Adobe Reader zero-day exploit thwarts sandboxing

Filed Under: Adobe, Featured, Malware, PDF, Security threats, Vulnerability

Adobe PDFA Russian security company has found a zero-day vulnerability in the latest versions of Adobe's PDF reader software that's fetching between $30K and $50K on the black market.

The exploit, is reportedly being used to install banking malware, is also packaged up in the new version of the Blackhole Exploit Kit, used to distribute the banking Trojans Zeus, Spyeye, Carberp, and Citadel.

That could turn a big problem into a bigger and more widespread one. As it is, notes KrebsonSecurity, Blackhole is currently the most prevalent exploit kit in use.

The security firm, Group-IB announced the vulnerability on Wednesday.

The researchers said that the vulnerability is able to get around the built-in sandboxing protection that Adobe added to its Reader application with the release of version X (version 10) in July, in an attempt to keep potentially malicious PDF files at arm's distance from the operating system by running them in a confined environment.

Andrey Komarov, the Head of International Projects Department at Group-IB, said in the announcement that the vulnerability has great appeal for cybercriminals, given that it's the first time they've found a way to bypass Adobe X's sandbox, which is also built into the latest Adobe Reader XI (version 11):

"[It's a] very significant vector to be spread with bypassing of internal Adobe X sandbox, which is appealing for cybercrime gangs because in the past there was no documented method of how to bypass it with shellcode execution."

One factor that could mitigate the seriousness of the zero-day is that the vulnerability can only be successfully exploited after a user closes and restarts the browser.

Another way to exploit the vulnerability, Komarov said, is to trick a victim into opening a malformed PDF document.

The Russian firm produced this video, which, according to Brian Krebs, the researchers say demonstrates a sanitized version of the attack.

So far, Group-IB has only seen the attack work against Microsoft Windows installations of Adobe Reader, Krebs reports.

Adobe spokeswoman Wiebke Lips told SC Magazine that the company had reached out to the researchers but hadn't heard back as of Wednesday evening and was waiting for more details before deciding how to respond:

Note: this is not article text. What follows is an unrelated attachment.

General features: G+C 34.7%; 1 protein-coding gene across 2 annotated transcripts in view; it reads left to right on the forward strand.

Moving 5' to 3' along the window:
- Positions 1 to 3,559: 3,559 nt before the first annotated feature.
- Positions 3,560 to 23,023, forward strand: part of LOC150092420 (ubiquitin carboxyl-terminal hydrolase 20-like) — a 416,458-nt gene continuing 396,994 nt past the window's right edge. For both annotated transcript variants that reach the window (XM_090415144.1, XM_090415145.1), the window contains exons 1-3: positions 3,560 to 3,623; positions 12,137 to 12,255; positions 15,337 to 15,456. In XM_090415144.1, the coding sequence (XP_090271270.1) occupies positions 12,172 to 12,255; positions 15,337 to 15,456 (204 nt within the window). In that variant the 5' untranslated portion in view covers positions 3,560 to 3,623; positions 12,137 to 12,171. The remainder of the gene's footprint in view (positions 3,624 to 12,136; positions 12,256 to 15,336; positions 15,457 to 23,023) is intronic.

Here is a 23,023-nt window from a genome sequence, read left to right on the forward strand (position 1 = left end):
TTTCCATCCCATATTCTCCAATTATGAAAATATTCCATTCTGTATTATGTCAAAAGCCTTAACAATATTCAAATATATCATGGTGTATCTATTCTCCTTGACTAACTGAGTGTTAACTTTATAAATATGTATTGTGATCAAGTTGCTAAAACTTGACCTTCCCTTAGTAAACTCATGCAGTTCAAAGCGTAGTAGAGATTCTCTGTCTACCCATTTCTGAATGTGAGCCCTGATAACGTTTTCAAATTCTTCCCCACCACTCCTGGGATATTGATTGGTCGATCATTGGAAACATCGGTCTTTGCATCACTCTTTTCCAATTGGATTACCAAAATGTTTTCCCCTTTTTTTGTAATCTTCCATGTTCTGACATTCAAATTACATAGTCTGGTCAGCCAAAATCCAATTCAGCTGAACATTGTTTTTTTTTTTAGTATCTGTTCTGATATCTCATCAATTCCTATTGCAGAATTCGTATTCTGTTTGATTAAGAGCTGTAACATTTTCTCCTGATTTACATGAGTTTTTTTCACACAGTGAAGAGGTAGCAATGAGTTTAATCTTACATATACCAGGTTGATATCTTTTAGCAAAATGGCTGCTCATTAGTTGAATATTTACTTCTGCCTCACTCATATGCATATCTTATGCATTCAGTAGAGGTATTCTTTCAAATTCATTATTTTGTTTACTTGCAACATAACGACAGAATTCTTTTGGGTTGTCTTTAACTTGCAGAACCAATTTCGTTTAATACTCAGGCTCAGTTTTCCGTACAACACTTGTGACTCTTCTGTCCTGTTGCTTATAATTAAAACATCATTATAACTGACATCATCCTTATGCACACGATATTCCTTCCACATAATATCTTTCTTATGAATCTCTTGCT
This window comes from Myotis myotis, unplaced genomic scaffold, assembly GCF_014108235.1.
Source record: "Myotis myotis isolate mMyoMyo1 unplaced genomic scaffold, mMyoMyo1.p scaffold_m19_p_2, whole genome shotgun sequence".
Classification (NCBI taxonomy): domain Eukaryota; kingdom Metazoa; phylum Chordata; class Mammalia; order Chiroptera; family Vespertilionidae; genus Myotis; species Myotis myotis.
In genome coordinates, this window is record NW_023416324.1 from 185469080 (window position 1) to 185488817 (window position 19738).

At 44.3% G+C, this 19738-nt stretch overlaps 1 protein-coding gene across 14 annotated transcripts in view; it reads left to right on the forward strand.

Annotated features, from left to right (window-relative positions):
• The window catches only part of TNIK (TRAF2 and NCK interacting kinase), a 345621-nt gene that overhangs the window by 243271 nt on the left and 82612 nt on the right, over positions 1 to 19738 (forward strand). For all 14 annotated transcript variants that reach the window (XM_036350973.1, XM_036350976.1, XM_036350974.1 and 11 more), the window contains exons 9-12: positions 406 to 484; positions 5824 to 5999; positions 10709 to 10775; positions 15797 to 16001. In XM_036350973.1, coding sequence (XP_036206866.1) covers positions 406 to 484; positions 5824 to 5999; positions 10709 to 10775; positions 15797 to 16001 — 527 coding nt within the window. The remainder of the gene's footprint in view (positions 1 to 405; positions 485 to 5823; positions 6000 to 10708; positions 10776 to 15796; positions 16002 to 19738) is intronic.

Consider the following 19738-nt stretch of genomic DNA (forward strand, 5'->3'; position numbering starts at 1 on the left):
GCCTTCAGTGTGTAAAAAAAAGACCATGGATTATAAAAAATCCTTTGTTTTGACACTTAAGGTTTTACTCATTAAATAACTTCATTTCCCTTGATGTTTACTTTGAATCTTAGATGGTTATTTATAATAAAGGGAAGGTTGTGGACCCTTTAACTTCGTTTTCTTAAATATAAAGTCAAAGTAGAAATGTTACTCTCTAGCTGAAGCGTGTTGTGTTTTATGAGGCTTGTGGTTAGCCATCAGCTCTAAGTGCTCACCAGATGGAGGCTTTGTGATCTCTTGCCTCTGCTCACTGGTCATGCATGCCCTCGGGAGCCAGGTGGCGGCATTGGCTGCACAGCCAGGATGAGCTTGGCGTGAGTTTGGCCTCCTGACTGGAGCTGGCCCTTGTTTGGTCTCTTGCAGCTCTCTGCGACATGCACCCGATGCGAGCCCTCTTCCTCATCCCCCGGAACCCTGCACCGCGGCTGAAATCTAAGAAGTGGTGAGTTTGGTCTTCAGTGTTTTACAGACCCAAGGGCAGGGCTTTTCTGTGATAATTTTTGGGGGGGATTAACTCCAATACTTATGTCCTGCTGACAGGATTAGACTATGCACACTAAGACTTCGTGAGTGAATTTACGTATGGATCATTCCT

"We saw the announcement from Group IB, but we haven't seen or received any details. Adobe PSIRT (Product Security Incident Response Team) has reached out to Group-IB, but we have not yet heard back. Without additional details, there is nothing we can do, unfortunately - beyond continuing to monitor the threat landscape and working with our partners in the security community, as always."

Adobe hadn't responded to my request for an update or with advice for how to mitigate the danger by the time this posted.

This time around, Adobe obviously can't rely on sandboxing to keep users safe while it postpones a fix. Hopefully, they'll get details soon and get an emergency fix out ASAP.

In the meantime, avoid opening unsolicited PDFs.

, , , , , ,

You might like

5 Responses to Adobe Reader zero-day exploit thwarts sandboxing

  1. JimboC_Security · 721 days ago

    Hi everyone,

    There is quite a lot of very good advice in the comments section of the Brian Krebs’ article (Krebs on Security) linked to above about how to reduce your chances of being affected by a PDF exploit.

    The advice isn’t specific to this particular exploit but it will make the job of this exploit (and most other PDF exploits) in compromising your computer much harder.

    I consider the information that was generously provided by those commenters very good advice. I also made some minor contributions to the very solid advice given.